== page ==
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  1. #21  
    Quote Originally Posted by daThomas View Post
    Web apps mean you can pretty much write whatever you want. Has anyone seen a dev kit? All it would be, I assume, is a browser with the same css/javascript support as the phone.

    Not sure the quality of apps we will be getting if they need to be written in HTML or javascript.
  2. #22  
    Quote Originally Posted by jhoff80 View Post
    I think you'd be better off hoping for Styletap to make a Web OS version of their software.
    Or perhaps someone to release an ALP phone with a Treo Pro form factor.
  3. #23  
    Quote Originally Posted by ADGrant View Post
    Or perhaps someone to release an ALP phone with a Treo Pro form factor.
    ALP is the same old Palm OS though with a facelift. Nothing like Web OS. But if that's what you want, that's what you want.
  4. DrewT3's Avatar
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    #24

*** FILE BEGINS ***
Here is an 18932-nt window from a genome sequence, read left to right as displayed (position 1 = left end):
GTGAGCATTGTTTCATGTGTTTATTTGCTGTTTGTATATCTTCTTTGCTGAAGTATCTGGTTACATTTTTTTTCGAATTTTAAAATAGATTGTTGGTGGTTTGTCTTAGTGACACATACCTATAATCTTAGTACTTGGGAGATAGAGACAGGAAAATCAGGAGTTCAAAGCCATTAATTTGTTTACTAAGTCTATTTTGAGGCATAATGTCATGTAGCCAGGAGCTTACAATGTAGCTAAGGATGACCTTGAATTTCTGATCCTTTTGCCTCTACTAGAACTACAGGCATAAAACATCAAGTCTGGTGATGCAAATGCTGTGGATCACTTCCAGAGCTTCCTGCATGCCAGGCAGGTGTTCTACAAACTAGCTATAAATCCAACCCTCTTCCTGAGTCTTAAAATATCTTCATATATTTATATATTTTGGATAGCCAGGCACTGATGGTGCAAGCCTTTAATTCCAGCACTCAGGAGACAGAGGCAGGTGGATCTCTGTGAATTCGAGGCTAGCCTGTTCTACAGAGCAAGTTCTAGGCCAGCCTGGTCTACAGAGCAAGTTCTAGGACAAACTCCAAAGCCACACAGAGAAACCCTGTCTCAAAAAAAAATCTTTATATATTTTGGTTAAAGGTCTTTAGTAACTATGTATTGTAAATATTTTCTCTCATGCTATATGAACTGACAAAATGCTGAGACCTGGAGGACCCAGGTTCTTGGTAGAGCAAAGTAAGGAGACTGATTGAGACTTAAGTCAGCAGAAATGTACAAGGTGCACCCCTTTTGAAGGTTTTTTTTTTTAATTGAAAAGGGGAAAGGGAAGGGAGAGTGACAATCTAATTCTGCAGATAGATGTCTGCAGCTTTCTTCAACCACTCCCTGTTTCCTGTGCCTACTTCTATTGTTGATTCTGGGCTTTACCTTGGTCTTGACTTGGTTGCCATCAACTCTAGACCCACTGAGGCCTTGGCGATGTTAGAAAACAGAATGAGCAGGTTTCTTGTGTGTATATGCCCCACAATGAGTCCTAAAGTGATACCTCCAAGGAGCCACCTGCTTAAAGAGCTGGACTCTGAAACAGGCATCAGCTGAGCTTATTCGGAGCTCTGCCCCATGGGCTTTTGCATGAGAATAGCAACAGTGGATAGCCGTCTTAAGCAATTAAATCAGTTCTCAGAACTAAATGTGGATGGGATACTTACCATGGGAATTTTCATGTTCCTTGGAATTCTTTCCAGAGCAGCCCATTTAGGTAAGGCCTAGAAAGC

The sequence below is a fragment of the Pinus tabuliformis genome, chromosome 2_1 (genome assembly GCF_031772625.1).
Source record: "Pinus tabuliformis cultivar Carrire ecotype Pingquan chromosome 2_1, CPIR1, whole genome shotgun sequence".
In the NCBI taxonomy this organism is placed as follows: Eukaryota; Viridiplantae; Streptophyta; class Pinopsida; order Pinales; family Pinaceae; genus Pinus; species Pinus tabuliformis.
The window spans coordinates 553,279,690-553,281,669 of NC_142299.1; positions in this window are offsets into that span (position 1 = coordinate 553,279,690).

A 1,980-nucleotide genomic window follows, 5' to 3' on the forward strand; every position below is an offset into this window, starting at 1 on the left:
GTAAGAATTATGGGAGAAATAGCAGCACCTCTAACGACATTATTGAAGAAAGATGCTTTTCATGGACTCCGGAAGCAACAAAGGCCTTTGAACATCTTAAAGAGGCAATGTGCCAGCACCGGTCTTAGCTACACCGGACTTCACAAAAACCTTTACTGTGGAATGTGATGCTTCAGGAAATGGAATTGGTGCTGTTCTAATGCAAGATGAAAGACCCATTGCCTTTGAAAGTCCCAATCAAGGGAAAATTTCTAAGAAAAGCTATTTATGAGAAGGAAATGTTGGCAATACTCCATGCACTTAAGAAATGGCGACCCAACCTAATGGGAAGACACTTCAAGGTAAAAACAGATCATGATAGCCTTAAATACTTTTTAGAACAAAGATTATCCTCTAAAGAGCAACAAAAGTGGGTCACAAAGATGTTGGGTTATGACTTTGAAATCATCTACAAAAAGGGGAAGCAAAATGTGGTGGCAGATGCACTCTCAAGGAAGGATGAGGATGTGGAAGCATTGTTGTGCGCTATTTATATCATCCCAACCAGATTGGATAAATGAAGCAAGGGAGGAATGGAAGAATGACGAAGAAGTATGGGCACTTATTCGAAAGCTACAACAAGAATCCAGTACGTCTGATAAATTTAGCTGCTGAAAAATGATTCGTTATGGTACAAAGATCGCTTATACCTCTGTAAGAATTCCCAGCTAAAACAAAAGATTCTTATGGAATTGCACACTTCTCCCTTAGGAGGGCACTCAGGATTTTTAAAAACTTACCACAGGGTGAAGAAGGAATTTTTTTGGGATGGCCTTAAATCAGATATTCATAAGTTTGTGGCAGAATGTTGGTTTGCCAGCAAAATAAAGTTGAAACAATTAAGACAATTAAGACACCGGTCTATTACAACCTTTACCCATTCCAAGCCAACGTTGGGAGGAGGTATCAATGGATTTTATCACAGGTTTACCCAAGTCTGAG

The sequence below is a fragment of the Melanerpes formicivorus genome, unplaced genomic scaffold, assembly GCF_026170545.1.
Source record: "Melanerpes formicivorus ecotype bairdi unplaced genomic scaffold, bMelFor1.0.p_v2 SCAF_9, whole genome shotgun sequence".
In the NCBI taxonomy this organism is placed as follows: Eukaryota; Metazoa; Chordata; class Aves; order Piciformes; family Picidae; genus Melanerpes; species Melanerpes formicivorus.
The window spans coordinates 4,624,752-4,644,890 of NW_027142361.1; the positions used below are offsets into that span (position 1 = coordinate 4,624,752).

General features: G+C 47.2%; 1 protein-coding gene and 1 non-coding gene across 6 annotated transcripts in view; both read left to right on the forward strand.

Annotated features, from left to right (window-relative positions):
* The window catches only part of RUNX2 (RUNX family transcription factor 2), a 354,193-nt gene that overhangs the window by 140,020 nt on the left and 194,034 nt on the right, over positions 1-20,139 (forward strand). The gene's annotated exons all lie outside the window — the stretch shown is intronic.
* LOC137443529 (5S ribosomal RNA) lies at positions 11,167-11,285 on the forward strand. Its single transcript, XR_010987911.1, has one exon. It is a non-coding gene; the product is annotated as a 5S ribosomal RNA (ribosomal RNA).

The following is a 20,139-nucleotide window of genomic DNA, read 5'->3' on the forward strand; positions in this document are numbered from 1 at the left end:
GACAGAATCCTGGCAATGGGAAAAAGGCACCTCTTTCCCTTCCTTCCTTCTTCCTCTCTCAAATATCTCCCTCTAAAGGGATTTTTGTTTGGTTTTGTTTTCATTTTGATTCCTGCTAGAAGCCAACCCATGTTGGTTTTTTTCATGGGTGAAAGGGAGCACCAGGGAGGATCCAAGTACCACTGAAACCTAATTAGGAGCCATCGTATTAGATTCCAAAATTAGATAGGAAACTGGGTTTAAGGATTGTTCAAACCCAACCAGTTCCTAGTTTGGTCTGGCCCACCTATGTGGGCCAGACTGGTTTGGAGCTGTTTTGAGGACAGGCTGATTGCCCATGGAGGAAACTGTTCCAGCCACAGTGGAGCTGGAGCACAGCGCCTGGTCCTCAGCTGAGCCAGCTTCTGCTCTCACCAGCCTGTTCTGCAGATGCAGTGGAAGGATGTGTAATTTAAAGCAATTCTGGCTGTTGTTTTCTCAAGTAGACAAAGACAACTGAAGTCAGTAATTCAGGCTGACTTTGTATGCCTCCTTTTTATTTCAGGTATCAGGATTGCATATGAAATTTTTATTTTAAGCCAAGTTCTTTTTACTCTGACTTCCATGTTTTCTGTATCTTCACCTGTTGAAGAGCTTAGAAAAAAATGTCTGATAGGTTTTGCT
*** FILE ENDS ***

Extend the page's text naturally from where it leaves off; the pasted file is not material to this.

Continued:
I found this demo of some advanced javascript + HTML 5, it is an MSX emulator (an old game machine?)

    http://jsmsxdemo.googlepages.com/jsmsx.html

    You need Firefox or Opera to run it.

    This emulates the hardware of the MSX using javascript and the display uses HTML 5 features. This is the type of technology that WebOS will support.

    I found this demo interesting and it could show the possibilities and limits of what you can do with the latest versions of html and javascript.
  5. #25  
    Quote Originally Posted by jhoff80 View Post